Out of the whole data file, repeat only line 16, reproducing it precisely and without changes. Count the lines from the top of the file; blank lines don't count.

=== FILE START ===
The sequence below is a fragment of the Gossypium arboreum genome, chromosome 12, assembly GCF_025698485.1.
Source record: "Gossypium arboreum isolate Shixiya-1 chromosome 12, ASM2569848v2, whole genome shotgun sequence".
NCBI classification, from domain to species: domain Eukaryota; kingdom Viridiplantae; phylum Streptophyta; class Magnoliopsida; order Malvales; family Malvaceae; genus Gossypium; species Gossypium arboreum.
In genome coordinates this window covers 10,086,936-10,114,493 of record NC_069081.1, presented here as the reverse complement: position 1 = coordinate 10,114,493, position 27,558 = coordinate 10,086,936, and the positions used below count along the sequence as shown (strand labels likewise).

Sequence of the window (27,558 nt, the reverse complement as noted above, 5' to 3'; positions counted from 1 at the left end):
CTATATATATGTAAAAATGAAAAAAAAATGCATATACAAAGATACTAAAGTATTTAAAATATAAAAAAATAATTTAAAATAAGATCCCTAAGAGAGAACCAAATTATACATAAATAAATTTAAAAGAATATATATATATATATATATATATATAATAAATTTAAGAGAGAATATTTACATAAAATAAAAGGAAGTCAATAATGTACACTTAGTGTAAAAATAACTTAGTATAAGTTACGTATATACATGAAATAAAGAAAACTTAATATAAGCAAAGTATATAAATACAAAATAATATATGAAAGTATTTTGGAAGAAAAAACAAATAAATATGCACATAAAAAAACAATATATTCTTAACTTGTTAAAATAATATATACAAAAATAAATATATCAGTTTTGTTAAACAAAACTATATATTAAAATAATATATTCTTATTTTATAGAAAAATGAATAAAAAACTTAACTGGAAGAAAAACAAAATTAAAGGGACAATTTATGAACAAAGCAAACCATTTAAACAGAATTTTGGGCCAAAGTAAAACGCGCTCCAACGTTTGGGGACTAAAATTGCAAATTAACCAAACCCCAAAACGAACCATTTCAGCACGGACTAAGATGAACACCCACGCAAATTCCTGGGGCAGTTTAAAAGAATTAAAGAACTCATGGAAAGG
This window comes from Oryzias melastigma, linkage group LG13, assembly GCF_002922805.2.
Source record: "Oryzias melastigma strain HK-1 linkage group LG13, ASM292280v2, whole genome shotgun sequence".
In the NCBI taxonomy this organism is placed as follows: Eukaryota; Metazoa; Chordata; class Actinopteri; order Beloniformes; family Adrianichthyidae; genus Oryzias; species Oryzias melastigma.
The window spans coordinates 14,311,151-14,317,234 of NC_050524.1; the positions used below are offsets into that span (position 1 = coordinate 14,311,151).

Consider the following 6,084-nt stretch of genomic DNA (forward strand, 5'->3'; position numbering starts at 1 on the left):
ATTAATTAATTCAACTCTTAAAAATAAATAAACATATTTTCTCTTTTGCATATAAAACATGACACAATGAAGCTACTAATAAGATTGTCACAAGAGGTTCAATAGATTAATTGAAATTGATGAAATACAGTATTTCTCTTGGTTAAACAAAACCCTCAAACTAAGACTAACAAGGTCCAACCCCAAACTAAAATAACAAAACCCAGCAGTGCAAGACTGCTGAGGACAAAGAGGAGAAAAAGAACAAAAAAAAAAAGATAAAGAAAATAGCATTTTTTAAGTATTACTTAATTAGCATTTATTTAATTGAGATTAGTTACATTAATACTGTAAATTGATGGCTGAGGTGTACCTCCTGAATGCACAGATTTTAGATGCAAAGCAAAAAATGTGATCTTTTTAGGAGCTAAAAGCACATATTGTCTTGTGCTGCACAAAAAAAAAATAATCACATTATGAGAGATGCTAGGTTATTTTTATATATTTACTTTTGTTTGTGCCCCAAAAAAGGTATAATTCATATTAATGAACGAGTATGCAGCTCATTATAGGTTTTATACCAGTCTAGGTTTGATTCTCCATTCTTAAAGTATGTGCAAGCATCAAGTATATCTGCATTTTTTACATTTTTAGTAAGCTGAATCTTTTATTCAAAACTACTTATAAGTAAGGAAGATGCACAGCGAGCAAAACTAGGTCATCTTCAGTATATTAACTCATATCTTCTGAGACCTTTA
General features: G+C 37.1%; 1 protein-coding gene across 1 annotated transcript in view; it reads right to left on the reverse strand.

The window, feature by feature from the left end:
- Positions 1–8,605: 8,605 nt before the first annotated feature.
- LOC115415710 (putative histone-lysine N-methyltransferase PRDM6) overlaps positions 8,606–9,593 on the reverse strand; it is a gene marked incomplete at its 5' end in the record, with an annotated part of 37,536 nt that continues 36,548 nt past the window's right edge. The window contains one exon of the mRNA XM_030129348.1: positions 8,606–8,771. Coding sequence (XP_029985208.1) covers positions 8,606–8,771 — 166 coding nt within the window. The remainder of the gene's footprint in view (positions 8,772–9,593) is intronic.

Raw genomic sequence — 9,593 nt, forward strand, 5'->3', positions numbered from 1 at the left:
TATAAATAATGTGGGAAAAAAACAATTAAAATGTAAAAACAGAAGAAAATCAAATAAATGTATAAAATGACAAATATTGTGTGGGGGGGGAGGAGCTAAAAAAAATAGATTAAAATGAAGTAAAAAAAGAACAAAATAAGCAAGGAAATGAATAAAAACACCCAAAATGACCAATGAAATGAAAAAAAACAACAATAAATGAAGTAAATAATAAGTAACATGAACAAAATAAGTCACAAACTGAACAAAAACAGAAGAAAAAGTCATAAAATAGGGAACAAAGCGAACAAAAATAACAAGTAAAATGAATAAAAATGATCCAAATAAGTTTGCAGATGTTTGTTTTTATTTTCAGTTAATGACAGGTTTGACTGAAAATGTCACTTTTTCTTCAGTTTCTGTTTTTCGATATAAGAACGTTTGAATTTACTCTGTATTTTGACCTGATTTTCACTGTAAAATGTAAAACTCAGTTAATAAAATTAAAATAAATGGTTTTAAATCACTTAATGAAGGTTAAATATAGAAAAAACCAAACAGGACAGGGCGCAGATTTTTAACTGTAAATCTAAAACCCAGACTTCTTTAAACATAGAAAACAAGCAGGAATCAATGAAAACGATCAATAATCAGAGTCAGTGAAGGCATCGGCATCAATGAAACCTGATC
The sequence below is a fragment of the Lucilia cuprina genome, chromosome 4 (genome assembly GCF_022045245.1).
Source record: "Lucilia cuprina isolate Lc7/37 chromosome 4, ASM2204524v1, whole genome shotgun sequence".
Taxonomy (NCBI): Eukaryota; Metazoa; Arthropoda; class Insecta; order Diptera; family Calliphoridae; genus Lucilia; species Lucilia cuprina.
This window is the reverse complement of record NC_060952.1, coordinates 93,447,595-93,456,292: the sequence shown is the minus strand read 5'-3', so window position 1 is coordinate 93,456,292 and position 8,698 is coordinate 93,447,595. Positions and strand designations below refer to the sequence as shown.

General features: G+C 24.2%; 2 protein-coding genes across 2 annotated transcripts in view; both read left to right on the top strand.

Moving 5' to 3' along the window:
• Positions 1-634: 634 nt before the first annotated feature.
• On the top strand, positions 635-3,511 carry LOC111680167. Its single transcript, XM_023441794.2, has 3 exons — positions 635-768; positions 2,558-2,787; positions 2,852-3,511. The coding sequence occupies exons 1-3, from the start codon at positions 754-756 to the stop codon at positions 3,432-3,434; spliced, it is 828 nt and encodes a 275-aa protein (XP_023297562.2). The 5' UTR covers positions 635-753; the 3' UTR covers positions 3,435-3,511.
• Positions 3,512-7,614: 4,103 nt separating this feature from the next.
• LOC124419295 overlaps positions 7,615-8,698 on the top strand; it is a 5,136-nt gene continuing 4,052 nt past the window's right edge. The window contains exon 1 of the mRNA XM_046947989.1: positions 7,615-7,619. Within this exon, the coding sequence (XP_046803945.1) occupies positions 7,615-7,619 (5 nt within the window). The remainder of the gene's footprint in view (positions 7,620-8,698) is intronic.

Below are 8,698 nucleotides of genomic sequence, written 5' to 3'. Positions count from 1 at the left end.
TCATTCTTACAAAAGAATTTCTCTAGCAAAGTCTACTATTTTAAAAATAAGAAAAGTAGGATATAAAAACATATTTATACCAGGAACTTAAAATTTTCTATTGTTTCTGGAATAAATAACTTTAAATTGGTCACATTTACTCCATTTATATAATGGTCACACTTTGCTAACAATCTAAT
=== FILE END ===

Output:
- LOC115415710 (putative histone-lysine N-methyltransferase PRDM6) overlaps positions 8,606–9,593 on the reverse strand; it is a gene marked incomplete at its 5' end in the record, with an annotated part of 37,536 nt that continues 36,548 nt past the window's right edge. The window contains one exon of the mRNA XM_030129348.1: positions 8,606–8,771. Coding sequence (XP_029985208.1) covers positions 8,606–8,771 — 166 coding nt within the window. The remainder of the gene's footprint in view (positions 8,772–9,593) is intronic.